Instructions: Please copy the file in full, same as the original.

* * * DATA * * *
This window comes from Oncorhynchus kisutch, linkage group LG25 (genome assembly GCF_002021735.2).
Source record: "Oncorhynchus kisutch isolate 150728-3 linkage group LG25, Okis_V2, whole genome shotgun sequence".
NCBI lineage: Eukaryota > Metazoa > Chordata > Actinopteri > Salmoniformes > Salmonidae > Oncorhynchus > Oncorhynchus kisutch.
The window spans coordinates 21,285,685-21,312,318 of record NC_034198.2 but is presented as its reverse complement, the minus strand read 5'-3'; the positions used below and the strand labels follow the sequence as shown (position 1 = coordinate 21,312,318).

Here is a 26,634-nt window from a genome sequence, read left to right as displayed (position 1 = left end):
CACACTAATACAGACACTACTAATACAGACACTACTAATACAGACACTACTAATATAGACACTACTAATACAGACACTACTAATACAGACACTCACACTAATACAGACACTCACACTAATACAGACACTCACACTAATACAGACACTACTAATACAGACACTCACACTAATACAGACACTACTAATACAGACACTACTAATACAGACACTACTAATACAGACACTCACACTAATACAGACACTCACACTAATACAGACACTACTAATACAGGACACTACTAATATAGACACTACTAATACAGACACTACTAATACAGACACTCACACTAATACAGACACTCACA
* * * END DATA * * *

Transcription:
This window comes from Oncorhynchus kisutch, linkage group LG25 (genome assembly GCF_002021735.2).
Source record: "Oncorhynchus kisutch isolate 150728-3 linkage group LG25, Okis_V2, whole genome shotgun sequence".
NCBI lineage: Eukaryota > Metazoa > Chordata > Actinopteri > Salmoniformes > Salmonidae > Oncorhynchus > Oncorhynchus kisutch.
The window spans coordinates 21,285,685-21,312,318 of record NC_034198.2 but is presented as its reverse complement, the minus strand read 5'-3'; the positions used below and the strand labels follow the sequence as shown (position 1 = coordinate 21,312,318).

Here is a 26,634-nt window from a genome sequence, read left to right as displayed (position 1 = left end):
CACACTAATACAGACACTACTAATACAGACACTACTAATACAGACACTACTAATATAGACACTACTAATACAGACACTACTAATACAGACACTCACACTAATACAGACACTCACACTAATACAGACACTCACACTAATACAGACACTACTAATACAGACACTCACACTAATACAGACACTACTAATACAGACACTACTAATACAGACACTACTAATACAGACACTCACACTAATACAGACACTCACACTAATACAGACACTACTAATACAGGACACTACTAATATAGACACTACTAATACAGACACTACTAATACAGACACTCACACTAATACAGACACTCACA